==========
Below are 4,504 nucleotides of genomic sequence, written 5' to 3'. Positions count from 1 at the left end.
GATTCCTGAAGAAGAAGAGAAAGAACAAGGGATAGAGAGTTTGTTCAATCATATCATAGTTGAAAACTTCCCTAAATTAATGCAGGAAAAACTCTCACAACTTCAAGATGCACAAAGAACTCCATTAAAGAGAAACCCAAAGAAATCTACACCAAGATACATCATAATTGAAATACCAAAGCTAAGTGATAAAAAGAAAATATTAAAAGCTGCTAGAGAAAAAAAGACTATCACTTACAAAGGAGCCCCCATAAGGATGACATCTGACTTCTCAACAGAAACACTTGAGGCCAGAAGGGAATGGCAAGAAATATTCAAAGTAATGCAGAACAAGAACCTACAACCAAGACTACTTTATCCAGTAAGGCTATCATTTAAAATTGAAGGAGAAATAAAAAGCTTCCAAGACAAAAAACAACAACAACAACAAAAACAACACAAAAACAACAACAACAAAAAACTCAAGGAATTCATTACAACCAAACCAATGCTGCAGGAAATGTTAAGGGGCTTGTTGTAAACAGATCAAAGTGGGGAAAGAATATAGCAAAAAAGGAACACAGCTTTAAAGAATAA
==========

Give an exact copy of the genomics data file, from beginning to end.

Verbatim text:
Below are 4,504 nucleotides of genomic sequence, written 5' to 3'. Positions count from 1 at the left end.
GATTCCTGAAGAAGAAGAGAAAGAACAAGGGATAGAGAGTTTGTTCAATCATATCATAGTTGAAAACTTCCCTAAATTAATGCAGGAAAAACTCTCACAACTTCAAGATGCACAAAGAACTCCATTAAAGAGAAACCCAAAGAAATCTACACCAAGATACATCATAATTGAAATACCAAAGCTAAGTGATAAAAAGAAAATATTAAAAGCTGCTAGAGAAAAAAAGACTATCACTTACAAAGGAGCCCCCATAAGGATGACATCTGACTTCTCAACAGAAACACTTGAGGCCAGAAGGGAATGGCAAGAAATATTCAAAGTAATGCAGAACAAGAACCTACAACCAAGACTACTTTATCCAGTAAGGCTATCATTTAAAATTGAAGGAGAAATAAAAAGCTTCCAAGACAAAAAACAACAACAACAACAAAAACAACACAAAAACAACAACAACAAAAAACTCAAGGAATTCATTACAACCAAACCAATGCTGCAGGAAATGTTAAGGGGCTTGTTGTAAACAGATCAAAGTGGGGAAAGAATATAGCAAAAAAGGAACACAGCTTTAAAGAATAA